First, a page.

The Good Dinosaur: Anything But; Disney and Pixar’s Missed Mark
Apparently there is no escaping fear and terror, even in a children’s cartoon. I am not a conservative parent by any stretch. I would not consider myself over protective or a religious fanatic either. I am overwhelming moderate and have very liberal views when it comes to the media, television and movie content. However, I am deeply upset and irritated after watching The Good Dinosaur, by Disney and Pixar, and feel justified in my frustration. I will not trust the rating system moving forward, or go to a movie that Disney has made, and think that it will automatically be “PG”. This is the first movie I have seen that truly upset me and caused unnecessary fear for my children. I am angry because of the market schemes that this company uses and their misrepresentations of movies; this one in particular. Disney and Pixar know that children relate to and love animals, and dinosaurs in general are of high interest to little boys. After watching the movie trailer, a parent could assume this would be a happy movie about a “Good Dinosaur” that is going on an adventure and meets a little cave boy critter along the way. Nothing would warn the viewer of the terror and fear The Good Dinosaur creates. For my family, in particular, we were severely traumatized. Parents beware. There is a market for this movie, but it is not appropriate for young children, nor is it an emotionally satisfying film. The only lesson that it teaches, is to beware of wrong movie ratings, and to do your research before going to a “PG” film.
I have a son and daughter, who are both under five years of age. I do understand that there are dark movies that Disney puts out, like The Pirates of the Caribbean, for example. But this movie, in particular, missed the mark, and their target audience. Looking at the title, the average movie goer would assume a gentle and friendly dinosaur movie. This was not the case, and it had scenes of gratuitous violence at every turn. I was not expecting Disney to deceive viewers and market this movie as “A Land Before Time” type. They used every opportunity to penetrate violence into the film. Growing up I watched a lot of Disney movies, and there is always a conflict with “bad animals” like the hyenas in the Lion King. There is also death in Bambi, when his mother dies at the beginning. This is not the issue. The issue I have with The Good Dinosaur is this; a children’s movie is supposed to have conflict, resolution, and redeeming social value. The Good Dinosaur does not, and uses excessive violence to show conflict. Disney misrepresented this movie. The plot themes have so much going on; it created terror instead of entertainment. What level of violence is needed to entertain nowadays? This is ridiculous, and needs to be addressed, and I will bring attention to it.
It’s a sorry depiction of,” kindness can change everything,” it’s more like “fear can change everything.”
Disney Pixar missed the mark in these areas; after watching the video trailer, the editing, song choice, and catch phrases come across as light-hearted fun; it seems like a movie that would be comparable to “Ice age” but it is nothing like this. For example one of the catch phrases that was used, was, “Kindness can change everything,” it’s more like, “fear can change everything.” This “kindness” was nowhere in the movie. The only themes in this movie were fear, death, terror, and how to be an orphaned dinosaur in the wilderness. If Disney thinks its ok to make a trailer with a happy family of Apatosaurus and then play a Monsters and Men song, “Crystals,” they need get real; be realistic and honest with what you are really putting out, sadness and destruction.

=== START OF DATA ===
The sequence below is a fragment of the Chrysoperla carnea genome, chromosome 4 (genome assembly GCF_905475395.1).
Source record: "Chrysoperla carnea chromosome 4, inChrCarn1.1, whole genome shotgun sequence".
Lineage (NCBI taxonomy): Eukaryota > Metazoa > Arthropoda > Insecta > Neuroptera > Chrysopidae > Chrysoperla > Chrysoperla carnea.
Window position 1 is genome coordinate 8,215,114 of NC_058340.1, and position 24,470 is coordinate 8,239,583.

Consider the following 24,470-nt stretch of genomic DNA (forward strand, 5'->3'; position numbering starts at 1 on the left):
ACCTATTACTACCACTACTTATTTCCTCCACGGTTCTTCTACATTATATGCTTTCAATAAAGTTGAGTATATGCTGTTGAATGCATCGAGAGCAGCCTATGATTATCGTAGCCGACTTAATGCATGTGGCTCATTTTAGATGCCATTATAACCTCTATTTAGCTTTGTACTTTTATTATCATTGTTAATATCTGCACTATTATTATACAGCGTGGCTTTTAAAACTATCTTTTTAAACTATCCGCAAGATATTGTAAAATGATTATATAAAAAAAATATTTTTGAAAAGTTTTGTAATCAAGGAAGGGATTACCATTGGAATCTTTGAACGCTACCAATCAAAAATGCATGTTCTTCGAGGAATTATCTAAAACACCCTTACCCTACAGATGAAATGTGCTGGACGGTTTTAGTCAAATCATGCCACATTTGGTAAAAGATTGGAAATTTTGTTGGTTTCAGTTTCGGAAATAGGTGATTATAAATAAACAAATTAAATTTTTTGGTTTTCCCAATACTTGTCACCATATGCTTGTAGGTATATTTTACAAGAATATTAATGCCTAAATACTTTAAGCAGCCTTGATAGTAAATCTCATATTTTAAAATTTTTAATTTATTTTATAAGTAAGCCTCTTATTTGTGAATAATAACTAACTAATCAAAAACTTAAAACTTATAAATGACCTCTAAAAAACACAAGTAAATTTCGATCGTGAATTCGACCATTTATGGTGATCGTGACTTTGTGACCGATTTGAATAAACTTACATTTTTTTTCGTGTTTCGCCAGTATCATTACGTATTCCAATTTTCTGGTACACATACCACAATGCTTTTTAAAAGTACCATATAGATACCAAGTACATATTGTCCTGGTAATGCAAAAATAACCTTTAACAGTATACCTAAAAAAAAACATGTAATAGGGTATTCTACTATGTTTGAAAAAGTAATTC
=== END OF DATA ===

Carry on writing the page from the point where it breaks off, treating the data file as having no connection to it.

Some examples of terror include; the violent forces of nature, and the destruction the storm causes. The violent river scene in which Arlow’s father gets swept away and drowned—a double manipulation of death and violence. Arlow is scared of the lightening throughout the movie and the climbing of the mountain out in the wilderness; he endures injuries under the rock. The death and loss theme was also present, as I pointed out, with the father’s death and with the orphan cave boy critter, Spot. This was another unnecessary emotional upset. Continuing with violence, if these examples aren’t enough, Disney pushed it further, with talk of blood spill and killing from the cowboy hick, Buck, the Tyrannosaurus Rex, in the campfire scene. The creepy freak, Triceratops, says words out of the blue like; killer, murderer, and critter, when describing “Spot.” This was after the scary encounter with the red cobra snake. Then, there are the evil, pterodactyls that Arlow meets on the mountain after the storm. One eats a freed raccoon alive after Arlow saves it from under a tree. To top it off, they drown in the river when Arlow fights to save his critter friend, Spot from the rapids. Let’s wrap all this up with the strange and weird scene with the hallucinations, when Arlow and Spot eat red berries, more like “shrooms.”
I wanted to go see a family friendly movie for the holidays, and this movie was nothing but terror and fear. I ended up having to console my daughter four times during the film, and made her cover her eyes. If you want a violent film in every aspect of killing, nature, and death, this is the movie for you, and a market you should invent. The mother in me says that this is not appropriate for a PG audience. Parents, avoid this “Good Dinosaur,” and go see The Peanuts Movie this holiday season instead.